Farshad Fani Marvasti, MD, MPH (Dr. Shad)
From humanities research on the history of medical education to community based projects in public health to researching complementary therapies and nutrition in the care and prevention of disease, I have been engaged in a 20 year journey to understand the dynamics between health and disease.
My path has led me to a career focused on medical education and clinical research to transform the future of health care by innovating what we teach medical students. My passion stems from my philosophy to empower patients with the tools they need to prevent illness and achieve optimal health in all aspects of life.
Although I have trained as a MD and now serve as faculty at leading academic medical institutions, I have an admittedly holistic approach in my philosophy of medicine. To understand this, I think it is important to recognize what physicians can do. As physicians, we are broadly able to do three things: medicate, manipulate or educate.
Medication is a mainstay of medical practice, in fact the development of the pharmaceutical industry has resulted in many life saving drugs that are critical for millions of patients. Manipulation in a broader sense of the word involves some kind of intervention be it surgery or any other kind of procedure. Procedures of some kind are also a critical part of our medical system, these can include a life saving appendectomy or opening of our coronary arteries to provide needed blood and oxygen to our heart.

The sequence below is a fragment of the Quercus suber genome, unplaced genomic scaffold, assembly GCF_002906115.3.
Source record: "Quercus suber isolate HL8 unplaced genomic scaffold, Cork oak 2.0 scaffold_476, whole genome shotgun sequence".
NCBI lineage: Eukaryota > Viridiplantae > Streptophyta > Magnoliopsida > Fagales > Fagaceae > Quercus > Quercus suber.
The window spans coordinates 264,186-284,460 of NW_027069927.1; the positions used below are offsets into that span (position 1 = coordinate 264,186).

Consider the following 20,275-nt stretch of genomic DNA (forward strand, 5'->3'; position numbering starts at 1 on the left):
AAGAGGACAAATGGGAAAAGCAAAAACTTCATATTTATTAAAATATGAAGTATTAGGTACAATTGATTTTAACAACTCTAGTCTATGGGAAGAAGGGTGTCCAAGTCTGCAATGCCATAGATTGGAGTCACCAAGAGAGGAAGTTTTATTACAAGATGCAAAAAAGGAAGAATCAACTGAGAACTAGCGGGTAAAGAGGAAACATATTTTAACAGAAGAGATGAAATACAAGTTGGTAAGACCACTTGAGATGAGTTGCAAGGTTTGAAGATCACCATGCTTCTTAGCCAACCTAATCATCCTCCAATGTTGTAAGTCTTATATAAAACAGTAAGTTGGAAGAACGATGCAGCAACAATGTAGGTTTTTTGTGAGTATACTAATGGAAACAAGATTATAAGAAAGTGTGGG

Despite our ability to medicate or manipulate in acute situations to save lives, we are falling short in our ability to prevent these conditions. The same medications that save us are also killing us when used excessively and unnecessarily as is the case with the current crisis of opiate medication. Surgeries do not come without risk and avoiding them if possible is always a good alternative.
This is where education and prevention becomes critical. Educating future doctors, educating physicians in practice and most importantly educating individuals, families and communities to engage in healthy lifestyles to prevent disease and achieve optimal health in every way.
Although we need to continue to medicate and manipulate, there are dangers to relying solely on these approaches to medical care when there is so much more that can be done if we expand our system to include nutrition, exercise, therapeutic meditation and mindfulness, and evidence based complementary therapies. Integrative Medicine is a progressive field that expands conventional medicine to include these important areas.